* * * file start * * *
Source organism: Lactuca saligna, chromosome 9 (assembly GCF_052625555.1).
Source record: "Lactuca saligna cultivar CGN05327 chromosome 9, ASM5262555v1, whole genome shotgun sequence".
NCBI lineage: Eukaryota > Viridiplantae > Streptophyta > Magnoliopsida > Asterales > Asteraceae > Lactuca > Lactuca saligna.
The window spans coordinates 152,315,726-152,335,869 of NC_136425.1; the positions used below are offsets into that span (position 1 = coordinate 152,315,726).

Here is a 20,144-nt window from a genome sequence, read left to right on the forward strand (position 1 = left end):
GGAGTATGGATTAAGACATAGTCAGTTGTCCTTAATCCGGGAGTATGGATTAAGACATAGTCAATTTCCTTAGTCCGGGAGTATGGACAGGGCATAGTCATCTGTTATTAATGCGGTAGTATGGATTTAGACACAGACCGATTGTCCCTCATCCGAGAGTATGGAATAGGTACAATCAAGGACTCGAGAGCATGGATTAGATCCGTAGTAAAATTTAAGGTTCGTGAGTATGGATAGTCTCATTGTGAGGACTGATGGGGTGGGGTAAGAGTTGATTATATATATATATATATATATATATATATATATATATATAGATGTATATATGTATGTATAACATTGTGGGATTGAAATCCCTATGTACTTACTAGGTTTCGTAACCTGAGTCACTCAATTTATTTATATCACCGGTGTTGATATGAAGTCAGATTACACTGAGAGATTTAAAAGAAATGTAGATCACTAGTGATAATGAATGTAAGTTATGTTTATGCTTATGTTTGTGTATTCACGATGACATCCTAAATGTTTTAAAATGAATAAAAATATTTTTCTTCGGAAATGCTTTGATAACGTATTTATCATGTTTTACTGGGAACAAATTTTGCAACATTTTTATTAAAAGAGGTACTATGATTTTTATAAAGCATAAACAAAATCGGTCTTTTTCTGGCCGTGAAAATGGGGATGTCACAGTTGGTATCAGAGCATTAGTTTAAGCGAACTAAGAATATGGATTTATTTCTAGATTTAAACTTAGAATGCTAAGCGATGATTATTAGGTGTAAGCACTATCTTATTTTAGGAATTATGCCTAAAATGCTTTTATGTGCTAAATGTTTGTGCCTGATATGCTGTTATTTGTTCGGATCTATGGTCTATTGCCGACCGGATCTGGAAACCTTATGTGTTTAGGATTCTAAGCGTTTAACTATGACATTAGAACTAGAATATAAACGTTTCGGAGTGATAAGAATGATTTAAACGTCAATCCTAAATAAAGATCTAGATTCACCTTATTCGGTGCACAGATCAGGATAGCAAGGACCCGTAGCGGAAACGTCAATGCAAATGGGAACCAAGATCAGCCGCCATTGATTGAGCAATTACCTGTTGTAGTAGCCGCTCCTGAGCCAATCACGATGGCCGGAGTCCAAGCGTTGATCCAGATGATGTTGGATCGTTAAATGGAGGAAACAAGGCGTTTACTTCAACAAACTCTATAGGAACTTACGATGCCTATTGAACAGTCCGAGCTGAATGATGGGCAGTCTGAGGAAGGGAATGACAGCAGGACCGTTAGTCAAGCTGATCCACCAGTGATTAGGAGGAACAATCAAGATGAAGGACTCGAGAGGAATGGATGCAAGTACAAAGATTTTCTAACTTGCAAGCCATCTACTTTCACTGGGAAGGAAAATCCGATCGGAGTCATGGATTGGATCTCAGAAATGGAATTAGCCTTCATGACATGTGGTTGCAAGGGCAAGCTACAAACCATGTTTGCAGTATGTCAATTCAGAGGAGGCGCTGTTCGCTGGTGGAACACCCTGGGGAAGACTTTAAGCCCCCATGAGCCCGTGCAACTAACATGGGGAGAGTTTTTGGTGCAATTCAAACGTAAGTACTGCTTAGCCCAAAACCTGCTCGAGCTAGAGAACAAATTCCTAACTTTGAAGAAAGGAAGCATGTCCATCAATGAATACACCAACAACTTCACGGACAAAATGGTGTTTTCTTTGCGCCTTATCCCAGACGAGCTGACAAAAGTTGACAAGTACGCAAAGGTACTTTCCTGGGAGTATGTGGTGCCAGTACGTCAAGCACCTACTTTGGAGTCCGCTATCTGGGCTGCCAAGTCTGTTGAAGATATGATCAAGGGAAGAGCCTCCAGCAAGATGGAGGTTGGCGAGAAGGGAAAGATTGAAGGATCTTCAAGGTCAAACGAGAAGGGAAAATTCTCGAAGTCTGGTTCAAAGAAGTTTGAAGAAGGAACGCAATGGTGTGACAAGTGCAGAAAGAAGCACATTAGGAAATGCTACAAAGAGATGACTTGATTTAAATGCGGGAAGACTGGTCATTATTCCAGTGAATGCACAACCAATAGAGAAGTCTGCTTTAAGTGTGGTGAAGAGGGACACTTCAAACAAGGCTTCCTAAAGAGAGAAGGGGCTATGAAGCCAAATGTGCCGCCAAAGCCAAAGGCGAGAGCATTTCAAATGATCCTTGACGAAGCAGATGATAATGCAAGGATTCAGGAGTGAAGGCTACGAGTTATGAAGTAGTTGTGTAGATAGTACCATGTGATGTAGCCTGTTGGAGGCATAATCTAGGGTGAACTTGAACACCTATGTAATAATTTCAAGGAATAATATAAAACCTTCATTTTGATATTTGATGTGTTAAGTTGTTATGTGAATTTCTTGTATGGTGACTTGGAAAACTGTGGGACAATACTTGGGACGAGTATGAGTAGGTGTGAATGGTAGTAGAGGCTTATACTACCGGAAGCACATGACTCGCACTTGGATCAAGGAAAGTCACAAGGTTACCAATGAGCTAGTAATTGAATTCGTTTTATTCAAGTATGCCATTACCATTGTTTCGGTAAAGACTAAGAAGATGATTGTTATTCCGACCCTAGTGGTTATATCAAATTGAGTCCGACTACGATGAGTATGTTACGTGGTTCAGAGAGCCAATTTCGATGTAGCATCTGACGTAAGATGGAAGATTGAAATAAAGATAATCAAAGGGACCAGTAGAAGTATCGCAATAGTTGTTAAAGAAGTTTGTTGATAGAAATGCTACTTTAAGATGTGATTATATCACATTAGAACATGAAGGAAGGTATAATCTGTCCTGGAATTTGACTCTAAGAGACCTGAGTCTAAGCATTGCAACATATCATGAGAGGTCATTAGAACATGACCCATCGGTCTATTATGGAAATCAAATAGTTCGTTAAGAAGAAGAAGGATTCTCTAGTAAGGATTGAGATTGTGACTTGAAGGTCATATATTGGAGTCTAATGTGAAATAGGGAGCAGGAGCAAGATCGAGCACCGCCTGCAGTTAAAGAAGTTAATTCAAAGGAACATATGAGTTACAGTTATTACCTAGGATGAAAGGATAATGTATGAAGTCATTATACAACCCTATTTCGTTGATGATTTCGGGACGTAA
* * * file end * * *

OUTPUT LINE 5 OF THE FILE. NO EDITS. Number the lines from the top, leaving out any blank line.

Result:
Here is a 20,144-nt window from a genome sequence, read left to right on the forward strand (position 1 = left end):